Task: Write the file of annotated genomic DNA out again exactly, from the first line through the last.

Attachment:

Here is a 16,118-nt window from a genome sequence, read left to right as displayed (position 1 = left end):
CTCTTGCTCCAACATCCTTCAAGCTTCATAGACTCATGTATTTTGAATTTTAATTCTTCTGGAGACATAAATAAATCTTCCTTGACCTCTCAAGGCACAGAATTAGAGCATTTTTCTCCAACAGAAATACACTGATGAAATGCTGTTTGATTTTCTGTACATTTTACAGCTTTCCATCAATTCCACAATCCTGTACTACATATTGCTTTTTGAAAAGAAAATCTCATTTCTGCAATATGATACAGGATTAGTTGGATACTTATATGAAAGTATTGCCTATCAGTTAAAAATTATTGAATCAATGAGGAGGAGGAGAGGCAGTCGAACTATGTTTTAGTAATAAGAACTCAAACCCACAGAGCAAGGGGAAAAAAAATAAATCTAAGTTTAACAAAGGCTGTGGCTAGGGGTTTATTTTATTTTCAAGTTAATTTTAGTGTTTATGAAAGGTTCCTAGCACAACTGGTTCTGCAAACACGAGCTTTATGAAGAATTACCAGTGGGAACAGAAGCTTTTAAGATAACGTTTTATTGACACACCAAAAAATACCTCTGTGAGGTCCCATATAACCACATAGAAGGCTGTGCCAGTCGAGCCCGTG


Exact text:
Here is a 16,118-nt window from a genome sequence, read left to right as displayed (position 1 = left end):
CTCTTGCTCCAACATCCTTCAAGCTTCATAGACTCATGTATTTTGAATTTTAATTCTTCTGGAGACATAAATAAATCTTCCTTGACCTCTCAAGGCACAGAATTAGAGCATTTTTCTCCAACAGAAATACACTGATGAAATGCTGTTTGATTTTCTGTACATTTTACAGCTTTCCATCAATTCCACAATCCTGTACTACATATTGCTTTTTGAAAAGAAAATCTCATTTCTGCAATATGATACAGGATTAGTTGGATACTTATATGAAAGTATTGCCTATCAGTTAAAAATTATTGAATCAATGAGGAGGAGGAGAGGCAGTCGAACTATGTTTTAGTAATAAGAACTCAAACCCACAGAGCAAGGGGAAAAAAAATAAATCTAAGTTTAACAAAGGCTGTGGCTAGGGGTTTATTTTATTTTCAAGTTAATTTTAGTGTTTATGAAAGGTTCCTAGCACAACTGGTTCTGCAAACACGAGCTTTATGAAGAATTACCAGTGGGAACAGAAGCTTTTAAGATAACGTTTTATTGACACACCAAAAAATACCTCTGTGAGGTCCCATATAACCACATAGAAGGCTGTGCCAGTCGAGCCCGTG